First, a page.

Hey, I was going to say what about paying the bills? – but you said “religiously”, so I think it is right you left that one off the list.

    Of the five you’ve listed, how would you order them in terms of the impacts to your personal finances? I think it goes like this:

    1. budgeting
    2. income/retirement planning
    3. insurance
    4. investment mgmt
    5. home inventory

    Your thoughts?

    All the best,

    Len Penzo dot Com
    .-= Len Penzo´s last post: Buying Prescription Glasses Online: Debunking The Four Biggest Fears =-.

    1. LOL It’s coming back. I’m trying to get it to look good before I make it official.

      I would order them like this:
      1. income planning
      2. insurance
      3. budgeting
      4. investment management
      5. home inventory

      Similar to yours, except I think budgeting is not as critical as most of us think. Being aware of what’s coming in might be more important? I dunno…just a thought.

      1. I’ve been waiting so long, this pepper better be a good one! LOL 😉

        I know a lot of people who argue that budgeting is not so important – and it probably isn’t for the truly disciplined. Maybe I do put too much importance on it. Then again, I look at a budget kind of like wearing seat belts when driving. Maybe not essential, but an added level of safety that I feel uncomfortable going without. 🙂
        .-= Len Penzo´s last post: Buying Prescription Glasses Online: Debunking The Four Biggest Fears =-.

      2. Good question–I didn’t consider an “order” until Len brought it up. It’s definitely a new perspective on the whole concept.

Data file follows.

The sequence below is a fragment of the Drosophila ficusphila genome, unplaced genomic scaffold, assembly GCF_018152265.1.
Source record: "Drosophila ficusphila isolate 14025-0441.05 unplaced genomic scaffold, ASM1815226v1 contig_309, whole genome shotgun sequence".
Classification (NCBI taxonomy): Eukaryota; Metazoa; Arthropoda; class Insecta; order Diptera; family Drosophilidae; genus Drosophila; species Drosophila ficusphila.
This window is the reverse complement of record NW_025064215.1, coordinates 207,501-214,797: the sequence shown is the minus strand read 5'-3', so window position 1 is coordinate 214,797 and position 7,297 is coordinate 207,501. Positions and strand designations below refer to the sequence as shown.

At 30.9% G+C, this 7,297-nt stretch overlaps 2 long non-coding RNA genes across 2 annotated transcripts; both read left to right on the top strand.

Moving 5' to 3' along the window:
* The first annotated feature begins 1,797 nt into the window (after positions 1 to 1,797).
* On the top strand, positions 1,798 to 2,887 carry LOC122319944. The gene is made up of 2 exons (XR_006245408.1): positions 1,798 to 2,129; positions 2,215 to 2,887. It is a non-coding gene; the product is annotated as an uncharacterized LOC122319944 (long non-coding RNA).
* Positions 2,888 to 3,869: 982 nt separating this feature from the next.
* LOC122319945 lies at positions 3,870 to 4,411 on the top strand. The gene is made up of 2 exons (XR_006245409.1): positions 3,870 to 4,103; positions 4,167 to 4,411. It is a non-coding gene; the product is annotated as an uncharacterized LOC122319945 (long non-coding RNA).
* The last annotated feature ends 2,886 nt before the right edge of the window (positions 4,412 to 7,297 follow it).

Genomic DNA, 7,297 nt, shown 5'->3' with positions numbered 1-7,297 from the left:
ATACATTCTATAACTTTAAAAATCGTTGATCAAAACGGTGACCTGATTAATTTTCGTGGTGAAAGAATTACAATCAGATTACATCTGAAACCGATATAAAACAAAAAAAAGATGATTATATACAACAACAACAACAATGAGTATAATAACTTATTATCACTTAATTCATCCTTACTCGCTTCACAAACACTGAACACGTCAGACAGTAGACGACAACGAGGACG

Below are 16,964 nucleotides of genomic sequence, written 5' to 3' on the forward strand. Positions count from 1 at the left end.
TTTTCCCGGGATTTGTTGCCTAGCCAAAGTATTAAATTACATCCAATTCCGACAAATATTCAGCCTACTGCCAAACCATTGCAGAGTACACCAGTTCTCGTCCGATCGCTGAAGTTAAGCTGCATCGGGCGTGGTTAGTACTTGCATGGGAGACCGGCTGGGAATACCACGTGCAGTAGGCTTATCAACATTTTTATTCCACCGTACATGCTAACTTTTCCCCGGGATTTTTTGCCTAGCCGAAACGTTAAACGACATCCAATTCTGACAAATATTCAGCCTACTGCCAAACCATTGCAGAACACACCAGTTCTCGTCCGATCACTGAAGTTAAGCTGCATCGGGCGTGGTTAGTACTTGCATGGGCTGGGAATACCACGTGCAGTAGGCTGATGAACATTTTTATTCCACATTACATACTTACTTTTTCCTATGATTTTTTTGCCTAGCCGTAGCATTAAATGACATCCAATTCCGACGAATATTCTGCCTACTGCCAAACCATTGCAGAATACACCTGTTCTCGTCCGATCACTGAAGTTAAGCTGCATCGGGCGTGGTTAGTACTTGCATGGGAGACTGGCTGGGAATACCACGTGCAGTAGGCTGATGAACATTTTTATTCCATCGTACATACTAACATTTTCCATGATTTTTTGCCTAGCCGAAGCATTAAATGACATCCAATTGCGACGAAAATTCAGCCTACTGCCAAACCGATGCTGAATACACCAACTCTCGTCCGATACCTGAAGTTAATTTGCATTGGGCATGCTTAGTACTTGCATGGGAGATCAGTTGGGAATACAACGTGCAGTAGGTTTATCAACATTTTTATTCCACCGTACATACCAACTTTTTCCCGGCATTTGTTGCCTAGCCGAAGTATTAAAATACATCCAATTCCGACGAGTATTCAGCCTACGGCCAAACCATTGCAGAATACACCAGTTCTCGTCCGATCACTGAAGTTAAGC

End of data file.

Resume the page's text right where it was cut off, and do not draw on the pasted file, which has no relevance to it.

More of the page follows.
3. Like another reader, I would have to add to your list the whole issue of making a will and power of attorney and living will.

    We all know we’re gonna die, but most of us think not any time soon. Sure, it’d be great to live well to a ripe, old age. It doesn’t happen for everybody. That’s my number one “to do” in the next four months, get myself organized when I’m no longer here to organize myself!

    Thanks for the article.
    .-= Tracy´s last post: Loving the Library =-.

    1. Scary thought, but unfortunately you’re absolutely right. I would hate to have my good name overshadowed by the mess I could potentially leave behind…

  4. I do pretty well on all but home inventory. Why? Because to quote your post, “We are afraid of financial projects that appear too large to handle or will take too long.” I am a procrastinator by nature, so getting these things done are all pretty big accomplishments for me.

    Now…time to clean that basement…or maybe not.

    By the way, I agree with Len’s priority order. A budget is a prerequisite for all other financial planning.

    One more thing: I noticed your Alexa rating is under 100,000!! Congratulations!

    1. I’m in a similar boat–it feels great to get things that have been put off for a while off my plate. 🙂

      Thanks for the Alexa mention. The Yakezie challenge has been fantastic! I noticed you just broke through the 200,000 barrier–congratulations right back to you!